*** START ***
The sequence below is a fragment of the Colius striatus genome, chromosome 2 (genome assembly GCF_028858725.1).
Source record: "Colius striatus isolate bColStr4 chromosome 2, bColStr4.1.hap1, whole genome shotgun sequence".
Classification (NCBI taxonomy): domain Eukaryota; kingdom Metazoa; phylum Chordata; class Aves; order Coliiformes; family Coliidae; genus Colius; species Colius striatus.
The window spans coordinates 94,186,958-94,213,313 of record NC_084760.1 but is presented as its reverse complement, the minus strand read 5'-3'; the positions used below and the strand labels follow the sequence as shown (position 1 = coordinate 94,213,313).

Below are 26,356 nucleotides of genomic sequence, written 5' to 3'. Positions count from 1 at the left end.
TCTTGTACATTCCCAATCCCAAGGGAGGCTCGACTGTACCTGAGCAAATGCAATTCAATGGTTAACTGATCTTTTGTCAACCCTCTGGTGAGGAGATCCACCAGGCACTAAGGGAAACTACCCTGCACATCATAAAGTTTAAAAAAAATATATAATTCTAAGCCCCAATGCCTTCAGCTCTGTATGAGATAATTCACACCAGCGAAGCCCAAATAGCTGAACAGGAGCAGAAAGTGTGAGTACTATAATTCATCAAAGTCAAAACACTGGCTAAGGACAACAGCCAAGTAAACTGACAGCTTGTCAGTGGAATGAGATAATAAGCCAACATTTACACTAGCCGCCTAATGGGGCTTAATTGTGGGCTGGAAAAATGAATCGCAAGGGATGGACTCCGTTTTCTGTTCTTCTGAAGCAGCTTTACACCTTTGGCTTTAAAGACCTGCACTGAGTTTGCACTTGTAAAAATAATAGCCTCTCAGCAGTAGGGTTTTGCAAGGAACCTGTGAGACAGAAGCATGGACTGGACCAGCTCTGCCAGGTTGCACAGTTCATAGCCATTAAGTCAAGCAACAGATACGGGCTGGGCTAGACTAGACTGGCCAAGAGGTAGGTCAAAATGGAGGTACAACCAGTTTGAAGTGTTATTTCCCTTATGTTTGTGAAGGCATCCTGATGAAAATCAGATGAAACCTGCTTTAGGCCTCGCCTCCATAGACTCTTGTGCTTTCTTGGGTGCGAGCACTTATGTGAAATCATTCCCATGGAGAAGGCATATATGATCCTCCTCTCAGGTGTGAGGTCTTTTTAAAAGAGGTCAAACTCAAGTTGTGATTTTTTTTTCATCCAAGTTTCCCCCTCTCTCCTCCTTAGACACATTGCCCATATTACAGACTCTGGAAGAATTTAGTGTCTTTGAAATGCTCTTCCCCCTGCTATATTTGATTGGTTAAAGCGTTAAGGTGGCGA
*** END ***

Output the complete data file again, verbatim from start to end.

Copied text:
The sequence below is a fragment of the Colius striatus genome, chromosome 2 (genome assembly GCF_028858725.1).
Source record: "Colius striatus isolate bColStr4 chromosome 2, bColStr4.1.hap1, whole genome shotgun sequence".
Classification (NCBI taxonomy): domain Eukaryota; kingdom Metazoa; phylum Chordata; class Aves; order Coliiformes; family Coliidae; genus Colius; species Colius striatus.
The window spans coordinates 94,186,958-94,213,313 of record NC_084760.1 but is presented as its reverse complement, the minus strand read 5'-3'; the positions used below and the strand labels follow the sequence as shown (position 1 = coordinate 94,213,313).

Below are 26,356 nucleotides of genomic sequence, written 5' to 3'. Positions count from 1 at the left end.
TCTTGTACATTCCCAATCCCAAGGGAGGCTCGACTGTACCTGAGCAAATGCAATTCAATGGTTAACTGATCTTTTGTCAACCCTCTGGTGAGGAGATCCACCAGGCACTAAGGGAAACTACCCTGCACATCATAAAGTTTAAAAAAAATATATAATTCTAAGCCCCAATGCCTTCAGCTCTGTATGAGATAATTCACACCAGCGAAGCCCAAATAGCTGAACAGGAGCAGAAAGTGTGAGTACTATAATTCATCAAAGTCAAAACACTGGCTAAGGACAACAGCCAAGTAAACTGACAGCTTGTCAGTGGAATGAGATAATAAGCCAACATTTACACTAGCCGCCTAATGGGGCTTAATTGTGGGCTGGAAAAATGAATCGCAAGGGATGGACTCCGTTTTCTGTTCTTCTGAAGCAGCTTTACACCTTTGGCTTTAAAGACCTGCACTGAGTTTGCACTTGTAAAAATAATAGCCTCTCAGCAGTAGGGTTTTGCAAGGAACCTGTGAGACAGAAGCATGGACTGGACCAGCTCTGCCAGGTTGCACAGTTCATAGCCATTAAGTCAAGCAACAGATACGGGCTGGGCTAGACTAGACTGGCCAAGAGGTAGGTCAAAATGGAGGTACAACCAGTTTGAAGTGTTATTTCCCTTATGTTTGTGAAGGCATCCTGATGAAAATCAGATGAAACCTGCTTTAGGCCTCGCCTCCATAGACTCTTGTGCTTTCTTGGGTGCGAGCACTTATGTGAAATCATTCCCATGGAGAAGGCATATATGATCCTCCTCTCAGGTGTGAGGTCTTTTTAAAAGAGGTCAAACTCAAGTTGTGATTTTTTTTTCATCCAAGTTTCCCCCTCTCTCCTCCTTAGACACATTGCCCATATTACAGACTCTGGAAGAATTTAGTGTCTTTGAAATGCTCTTCCCCCTGCTATATTTGATTGGTTAAAGCGTTAAGGTGGCGA